Biographies: Mahasiddha Sri Naropa
Naropa was born into a noble family of Pullahari, in Kashmir, in 1016 AD. We are told that he was originally named Samantabhadra. He was raised as an aristocrat, with the intention that he would inherit the position of his father as a major ruler and leader of the people. However, by the age of eight his inclination was towards religion. He began to explore the field of learning and became a noted young scholar. Then, according to the well established customs of India, his parents arranged a marriage for him with a lovely Brahmin girl named Vimaladipe. Although the couple were happy together, Naropa's inner desire to pursue a religious course more and more began to dominate their lives. Vimaladipe became his disciple in this pursuit.
According to the story of Naropa's life, he deserted home and went to the main monastery of Kashmir for ordination. There he was ordained as a novice monk (sramanera) in the Sarvastivada order of Buddhism and engaged himself in scholastic studies for the next three years. Kashmir, at this time in history, was famous as a place of great learning and science.
At the age of 28, now a fully ordained monk (bhikkshu), Naropa graduated to Nalanda University in the heart of India. This state-sponsored University was an extremely famous place, with a faculty of 500 professors and a vast number of students, many from as far away as Ceylon, Indonesia, or even Greece and China. In those days nobody was considered truly learned unless they had studied at Nalanda University. The curriculum consisted of a ten year course and was extremely tough.
Nalanda had four grand gate houses leading into the University, and it was the privilege of the four most learned and highly respected professors of the University each to reside in one of these special houses. With time, Naropa rose through the ranks and eventually became one of these four professors. At this time in his life he was known as Mahapandita Abhayakirti. His fame spread far and wide, and for eight years he taught at this great institution of learning.
One day, so it is said, when Naropa was sitting in the shade of a large banyan tree, studying his books, an ugly old woman come up to him. She asked him if he could understand the words which he was reading. "Yes, of course," he replied, thinking that she was just some old illiterate peasant woman. At this she cackled with laughter. Then she asked him if he experienced the meaning of what he was reading. Again, he replied, "Of course." The old hag burst into tears.
"Why do you cry?" Naropa asked. She then explained to him that first she was overjoyed when he said he could comprehend the words, but she wept when he also claimed to really know the meaning. "You, having not experienced Enlightenment, cannot possibly really know the actual meaning," she explained. "Yet, being a scholar, you mistakenly believe that intellectual comprehension equals genuine Enlightened experience." Naropa had to admit that she was correct.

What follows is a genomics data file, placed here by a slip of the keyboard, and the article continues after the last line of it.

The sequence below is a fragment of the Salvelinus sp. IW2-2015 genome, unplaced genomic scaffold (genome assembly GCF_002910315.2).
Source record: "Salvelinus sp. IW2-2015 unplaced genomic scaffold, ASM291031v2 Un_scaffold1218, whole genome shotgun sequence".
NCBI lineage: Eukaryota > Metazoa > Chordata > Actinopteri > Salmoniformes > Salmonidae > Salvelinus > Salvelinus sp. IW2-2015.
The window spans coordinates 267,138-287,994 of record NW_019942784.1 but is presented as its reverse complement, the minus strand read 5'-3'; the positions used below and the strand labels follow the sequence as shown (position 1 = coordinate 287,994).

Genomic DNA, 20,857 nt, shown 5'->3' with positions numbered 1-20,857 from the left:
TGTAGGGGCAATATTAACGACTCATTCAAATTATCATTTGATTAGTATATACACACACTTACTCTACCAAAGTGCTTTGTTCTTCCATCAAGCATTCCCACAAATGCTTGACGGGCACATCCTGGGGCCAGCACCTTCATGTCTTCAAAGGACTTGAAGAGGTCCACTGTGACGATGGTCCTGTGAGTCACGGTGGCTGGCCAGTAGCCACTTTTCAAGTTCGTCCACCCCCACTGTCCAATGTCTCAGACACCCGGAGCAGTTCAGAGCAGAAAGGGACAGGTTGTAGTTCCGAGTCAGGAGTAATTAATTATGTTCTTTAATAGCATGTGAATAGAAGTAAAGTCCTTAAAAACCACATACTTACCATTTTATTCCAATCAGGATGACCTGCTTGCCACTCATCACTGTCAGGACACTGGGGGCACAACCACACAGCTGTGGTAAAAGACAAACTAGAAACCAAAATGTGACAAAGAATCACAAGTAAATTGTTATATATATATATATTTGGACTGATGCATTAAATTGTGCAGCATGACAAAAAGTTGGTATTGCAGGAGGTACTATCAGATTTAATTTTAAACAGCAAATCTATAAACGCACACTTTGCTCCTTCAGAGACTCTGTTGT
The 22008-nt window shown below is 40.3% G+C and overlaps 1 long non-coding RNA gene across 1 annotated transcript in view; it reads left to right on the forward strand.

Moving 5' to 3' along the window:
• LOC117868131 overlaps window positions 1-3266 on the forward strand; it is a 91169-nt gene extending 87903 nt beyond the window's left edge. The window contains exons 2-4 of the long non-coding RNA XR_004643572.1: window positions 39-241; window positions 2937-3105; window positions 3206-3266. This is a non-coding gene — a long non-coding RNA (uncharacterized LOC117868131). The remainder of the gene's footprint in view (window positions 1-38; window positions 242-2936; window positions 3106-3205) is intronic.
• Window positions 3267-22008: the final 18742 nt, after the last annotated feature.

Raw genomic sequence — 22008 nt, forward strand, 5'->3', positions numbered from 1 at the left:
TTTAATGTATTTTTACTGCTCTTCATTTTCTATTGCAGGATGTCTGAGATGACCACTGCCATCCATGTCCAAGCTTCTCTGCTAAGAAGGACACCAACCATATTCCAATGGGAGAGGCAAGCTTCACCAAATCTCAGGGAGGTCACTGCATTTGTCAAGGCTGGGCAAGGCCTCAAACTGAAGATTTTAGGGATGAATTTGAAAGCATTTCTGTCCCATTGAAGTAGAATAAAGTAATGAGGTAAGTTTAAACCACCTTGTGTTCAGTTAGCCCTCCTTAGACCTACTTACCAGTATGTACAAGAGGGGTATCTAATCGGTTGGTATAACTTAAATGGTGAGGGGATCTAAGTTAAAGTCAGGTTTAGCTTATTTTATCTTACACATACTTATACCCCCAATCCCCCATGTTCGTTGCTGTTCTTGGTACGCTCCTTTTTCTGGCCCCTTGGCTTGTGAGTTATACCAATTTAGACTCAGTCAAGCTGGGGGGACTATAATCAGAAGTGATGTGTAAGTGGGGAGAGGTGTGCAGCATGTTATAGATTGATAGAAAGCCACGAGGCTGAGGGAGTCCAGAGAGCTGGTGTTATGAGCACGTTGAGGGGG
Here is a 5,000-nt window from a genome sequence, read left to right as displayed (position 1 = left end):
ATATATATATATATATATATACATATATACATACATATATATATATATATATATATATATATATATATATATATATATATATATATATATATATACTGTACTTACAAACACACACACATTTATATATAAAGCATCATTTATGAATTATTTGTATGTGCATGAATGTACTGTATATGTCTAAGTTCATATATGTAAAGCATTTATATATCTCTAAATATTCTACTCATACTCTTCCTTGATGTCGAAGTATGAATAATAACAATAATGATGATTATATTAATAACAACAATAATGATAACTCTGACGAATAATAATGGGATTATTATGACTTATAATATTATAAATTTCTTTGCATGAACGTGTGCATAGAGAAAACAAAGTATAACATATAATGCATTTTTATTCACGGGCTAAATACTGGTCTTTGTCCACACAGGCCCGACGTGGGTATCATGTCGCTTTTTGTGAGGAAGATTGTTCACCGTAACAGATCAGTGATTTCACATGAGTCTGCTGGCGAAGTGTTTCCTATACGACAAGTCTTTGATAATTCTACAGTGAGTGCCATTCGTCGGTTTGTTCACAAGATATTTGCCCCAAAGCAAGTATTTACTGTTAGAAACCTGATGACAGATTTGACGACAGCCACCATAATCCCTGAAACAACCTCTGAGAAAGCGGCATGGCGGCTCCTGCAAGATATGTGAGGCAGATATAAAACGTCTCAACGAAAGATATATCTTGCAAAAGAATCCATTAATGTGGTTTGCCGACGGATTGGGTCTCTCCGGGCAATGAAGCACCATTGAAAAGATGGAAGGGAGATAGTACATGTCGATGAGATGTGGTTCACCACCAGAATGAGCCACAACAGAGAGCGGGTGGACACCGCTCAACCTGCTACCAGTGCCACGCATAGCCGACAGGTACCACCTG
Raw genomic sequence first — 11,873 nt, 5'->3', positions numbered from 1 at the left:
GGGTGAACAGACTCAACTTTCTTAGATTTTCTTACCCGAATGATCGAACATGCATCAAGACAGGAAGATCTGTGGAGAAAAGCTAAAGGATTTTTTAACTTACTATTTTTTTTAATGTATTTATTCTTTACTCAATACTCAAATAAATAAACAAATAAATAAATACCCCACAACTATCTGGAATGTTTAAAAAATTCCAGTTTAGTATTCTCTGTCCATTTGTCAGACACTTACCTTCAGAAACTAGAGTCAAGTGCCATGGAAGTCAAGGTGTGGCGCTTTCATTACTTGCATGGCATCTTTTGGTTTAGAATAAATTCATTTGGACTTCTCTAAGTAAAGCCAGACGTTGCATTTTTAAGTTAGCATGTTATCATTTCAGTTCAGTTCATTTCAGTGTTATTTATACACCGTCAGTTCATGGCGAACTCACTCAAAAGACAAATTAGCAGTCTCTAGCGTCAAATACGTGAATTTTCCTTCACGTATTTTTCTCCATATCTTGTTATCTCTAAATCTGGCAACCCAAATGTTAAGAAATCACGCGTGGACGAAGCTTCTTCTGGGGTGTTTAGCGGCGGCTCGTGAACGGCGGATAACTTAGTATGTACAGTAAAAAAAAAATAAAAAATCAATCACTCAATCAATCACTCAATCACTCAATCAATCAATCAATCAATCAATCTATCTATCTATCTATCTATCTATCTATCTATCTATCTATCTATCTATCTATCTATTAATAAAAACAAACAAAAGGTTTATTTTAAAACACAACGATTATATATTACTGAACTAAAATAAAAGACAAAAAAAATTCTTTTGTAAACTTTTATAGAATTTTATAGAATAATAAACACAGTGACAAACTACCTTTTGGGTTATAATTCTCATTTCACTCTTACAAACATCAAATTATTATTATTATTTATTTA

"How can I realize Enlightenment," he asked. "My brother is the great yogi Tilopa," she explained, "and he can guide you on the path of direct mystical experience."
As with many tales in the lives of an initiate, the legend of Naropa describes how he went through twelve painful trials, to receive the mystical teachings of the "Way of the Yogi" from Tilopa. Each trial that Naropa had to undergo demonstrated some aspect of the teaching and also broke through Naropa's pride. Though he suffered tremendously during these trials, Naropa persevered to the end and won through to Enlightenment in only a few years. By now, Naropa had renounced the life of a monk and become a white clad yogi in Tilopa's tradition. He wandered through Bengal.
After his Enlightenment, Naropa returned to Pullahari. It is said that his former wife became a great Yogini there, while following Naropa's guidance. She is famous as the Yogini Niguma and in many treatises is referred to as Naropa's sister. A lineage of instruction has come down from her to this day.
Naropa is renowned as the teacher of the Tibetan mystic, Marpa of Lhodrak. When Marpa, as a young man, first left Tibet, he traveled over the high passes to Parphing, in Nepal. He stayed at Parphing for some time, adjusting to the climate, prior to traveling down into the hot plains of India. It was while at Parphing that he met two Yogi brothers, both disciples of Naropa. This led to Marpa eventually seeking out Naropa and becoming his disciple. This is how the Tibetan Ka'gyu lineage began.
Marpa received the full Four Transmissions of Oral Instructions of Tilopa from his guru, and also gathered further instructions in Dream Yoga and the After-death state. This has come down to us as the Six Doctrines of Naropa.
Naropa eventually passed away, resurrected into light, leaving no physical remains. His body of teachings, however, continues. Today it is the Gyalwa Karmapa who is the custodian of these precious methods whereby a person may attain Enlightenment in a single short lifetime.
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